morse code signals are only carrier waves, right? so a transceiver transmits a 14 MHz wave, unmodulated, or nothing at all. but i can't hear 14 mhz.

i know my radio plays a 700 Hz "side tone" when i transmit (i think) but when i listen to others, the tone can change, so i don't think the tone is being generated locally.

so what am i hearing when i am listening to morse code?


A CW receiver works by first tuning an oscillator to the dial frequency, minus the difference frequency. This is called the local oscillator or "LO". The LO is then mixed with the LO. The difference frequency is usually the same as the sidetone frequency, so the sidetone you hear when transmitting is at the same pitch as a properly tuned signal being received. It's typically between 400 and 700 Hz, and in most modern radios is configurable.

This mixing, with the appropriate filtering, has the effect of "shifting down" the RF in frequency, so for example a carrier at 14,000,000 Hz makes a tone at 700 Hz, and a carrier at 14,000,100 Hz makes a tone at 800 Hz.

This is identical in operation to USB, the only difference being CW mode usually has a narrower filter, and applies a fixed offset (in this example, 700 Hz) to the LO. This is why you can also hear CW transmissions in Morse code in USB mode, if you tune 700 Hz below them.

  • $\begingroup$ thank you, this helps a lot. you also answered my other question, which was the purpose of the "tune" dial- it has nothing to do with antenna tuners. $\endgroup$ – SRoberts Dec 5 '20 at 15:38
  • $\begingroup$ also, i assume if i don't hear the sidetone directly on transmit, the receiver must be receiving what i am transmitting (probably on-chip, as not to throw off the AGC)? $\endgroup$ – SRoberts Dec 5 '20 at 15:41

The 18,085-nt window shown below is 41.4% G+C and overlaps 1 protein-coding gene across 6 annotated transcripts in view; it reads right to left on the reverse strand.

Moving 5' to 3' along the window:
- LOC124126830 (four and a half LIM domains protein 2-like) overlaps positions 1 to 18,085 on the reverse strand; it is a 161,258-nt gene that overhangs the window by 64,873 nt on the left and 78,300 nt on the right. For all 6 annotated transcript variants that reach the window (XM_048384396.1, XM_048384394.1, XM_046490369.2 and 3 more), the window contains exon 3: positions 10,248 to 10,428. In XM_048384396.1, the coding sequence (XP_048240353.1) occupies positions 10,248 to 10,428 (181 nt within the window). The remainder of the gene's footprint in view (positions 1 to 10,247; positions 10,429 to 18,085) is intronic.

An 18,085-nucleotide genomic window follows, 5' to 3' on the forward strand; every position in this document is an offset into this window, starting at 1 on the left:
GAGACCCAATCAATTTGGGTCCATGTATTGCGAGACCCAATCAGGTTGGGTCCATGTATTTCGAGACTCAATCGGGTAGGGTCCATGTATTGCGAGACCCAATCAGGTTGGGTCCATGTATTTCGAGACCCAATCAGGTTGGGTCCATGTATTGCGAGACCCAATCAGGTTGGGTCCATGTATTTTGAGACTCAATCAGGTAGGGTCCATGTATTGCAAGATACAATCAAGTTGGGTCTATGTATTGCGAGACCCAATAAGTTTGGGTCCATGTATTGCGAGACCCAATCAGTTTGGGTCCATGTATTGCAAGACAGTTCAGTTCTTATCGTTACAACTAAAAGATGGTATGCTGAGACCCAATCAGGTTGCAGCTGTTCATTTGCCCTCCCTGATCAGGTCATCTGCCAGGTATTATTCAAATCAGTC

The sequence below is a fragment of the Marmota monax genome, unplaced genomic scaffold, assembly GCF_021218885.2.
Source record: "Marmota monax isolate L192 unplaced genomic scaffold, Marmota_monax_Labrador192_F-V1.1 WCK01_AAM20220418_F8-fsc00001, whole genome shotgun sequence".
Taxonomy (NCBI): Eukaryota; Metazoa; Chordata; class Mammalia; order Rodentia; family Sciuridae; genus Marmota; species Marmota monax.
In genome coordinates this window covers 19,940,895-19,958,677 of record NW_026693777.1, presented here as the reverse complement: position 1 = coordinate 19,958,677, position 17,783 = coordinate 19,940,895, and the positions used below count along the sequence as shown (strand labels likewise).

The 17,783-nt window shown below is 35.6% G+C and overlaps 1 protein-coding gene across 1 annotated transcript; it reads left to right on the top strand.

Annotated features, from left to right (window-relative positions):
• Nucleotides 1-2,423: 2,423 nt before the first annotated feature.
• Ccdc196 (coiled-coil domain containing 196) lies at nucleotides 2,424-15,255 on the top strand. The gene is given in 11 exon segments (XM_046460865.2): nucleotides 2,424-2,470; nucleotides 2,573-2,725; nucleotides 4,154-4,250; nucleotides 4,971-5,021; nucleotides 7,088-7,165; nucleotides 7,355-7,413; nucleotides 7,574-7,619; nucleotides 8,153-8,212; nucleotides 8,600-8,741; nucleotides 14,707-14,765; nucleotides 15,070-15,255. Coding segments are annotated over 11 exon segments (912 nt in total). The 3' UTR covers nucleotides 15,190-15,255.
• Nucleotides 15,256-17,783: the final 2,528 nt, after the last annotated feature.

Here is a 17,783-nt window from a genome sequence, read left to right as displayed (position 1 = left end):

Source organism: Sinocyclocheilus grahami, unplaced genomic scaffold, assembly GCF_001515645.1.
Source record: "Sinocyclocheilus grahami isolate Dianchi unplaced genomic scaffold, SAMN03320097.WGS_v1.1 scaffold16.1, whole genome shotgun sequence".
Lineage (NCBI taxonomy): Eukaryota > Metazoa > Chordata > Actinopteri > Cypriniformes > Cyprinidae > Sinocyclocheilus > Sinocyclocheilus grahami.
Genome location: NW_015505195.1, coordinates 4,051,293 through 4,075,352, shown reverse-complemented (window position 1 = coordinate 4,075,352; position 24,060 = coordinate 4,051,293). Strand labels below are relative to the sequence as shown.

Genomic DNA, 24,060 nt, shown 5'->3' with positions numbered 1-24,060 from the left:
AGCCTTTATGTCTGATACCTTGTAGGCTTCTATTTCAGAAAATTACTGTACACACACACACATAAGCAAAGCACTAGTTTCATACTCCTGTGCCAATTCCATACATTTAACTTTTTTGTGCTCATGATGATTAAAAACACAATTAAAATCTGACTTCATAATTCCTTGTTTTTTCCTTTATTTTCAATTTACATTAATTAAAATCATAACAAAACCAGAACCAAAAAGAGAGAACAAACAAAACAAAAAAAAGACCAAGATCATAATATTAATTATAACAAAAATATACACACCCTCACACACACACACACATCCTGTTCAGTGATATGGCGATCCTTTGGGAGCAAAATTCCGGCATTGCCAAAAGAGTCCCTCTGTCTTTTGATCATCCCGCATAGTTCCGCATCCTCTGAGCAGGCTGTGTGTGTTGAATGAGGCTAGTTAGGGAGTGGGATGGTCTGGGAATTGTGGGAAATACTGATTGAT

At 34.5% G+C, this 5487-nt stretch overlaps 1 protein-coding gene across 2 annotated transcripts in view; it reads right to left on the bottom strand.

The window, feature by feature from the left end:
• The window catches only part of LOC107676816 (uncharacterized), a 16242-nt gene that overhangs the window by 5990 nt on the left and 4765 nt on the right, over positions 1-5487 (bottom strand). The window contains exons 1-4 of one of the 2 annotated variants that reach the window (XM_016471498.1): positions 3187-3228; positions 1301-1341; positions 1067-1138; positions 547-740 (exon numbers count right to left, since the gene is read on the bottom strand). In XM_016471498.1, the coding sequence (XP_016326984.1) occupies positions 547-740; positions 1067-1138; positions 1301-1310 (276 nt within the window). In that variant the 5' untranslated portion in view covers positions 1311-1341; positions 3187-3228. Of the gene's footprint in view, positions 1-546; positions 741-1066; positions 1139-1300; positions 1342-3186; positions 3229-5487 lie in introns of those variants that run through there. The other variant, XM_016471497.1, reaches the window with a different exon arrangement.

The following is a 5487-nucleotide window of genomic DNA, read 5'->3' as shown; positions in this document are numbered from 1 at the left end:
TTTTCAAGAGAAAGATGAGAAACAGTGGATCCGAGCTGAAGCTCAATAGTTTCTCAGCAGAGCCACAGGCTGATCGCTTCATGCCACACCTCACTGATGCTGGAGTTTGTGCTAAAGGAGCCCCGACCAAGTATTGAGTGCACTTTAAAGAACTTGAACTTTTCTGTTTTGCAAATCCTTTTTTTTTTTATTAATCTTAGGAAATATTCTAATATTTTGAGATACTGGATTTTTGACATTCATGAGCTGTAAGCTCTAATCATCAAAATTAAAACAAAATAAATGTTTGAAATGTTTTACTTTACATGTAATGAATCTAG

• $\begingroup$ @SRoberts turns out i had it wrong. Sidetone is the thing you hear, so it's not at 700 MHz for sure. But it's the thing you hear on transmit. $\endgroup$ – Phil Frost - W8II Dec 6 '20 at 4:03
  • $\begingroup$ Any receiver that can receive CW as an audible beat frequency can also receive SSB -- in other words, not only your SSB radio can receive CW, but your CW radio can receive SSB if carefully tuned. $\endgroup$ – Zeiss Ikon Dec 6 '20 at 15:23
  • $\begingroup$ @ZeissIkon I'd say that's only partially true, as often the filter in a CW receiver will be too narrow for SSB. You might still get intelligible speech, but it will sound distorted. $\endgroup$ – Phil Frost - W8II Dec 7 '20 at 13:48

There are several methods to allow hearing CW as a audible sidetone on receive. Regenerative and direct conversion receivers often use the same method as they use for LSB/SSB receive and tune above the actual CW spectrum. Some superhets and SDR radios actually zero beat the CW signal with the main VFO, and then inject a separate BFO oscillator into a separate audio modulator. This allows using a low-pass CW filter at one of the IF stages instead of an offset bandpass filter.

CW-R uses the USB/SSB receive path instead of LSB. Weird, because when you tune upwards in frequency with the VFO, the CW audio sidetone goes lower in frequency.


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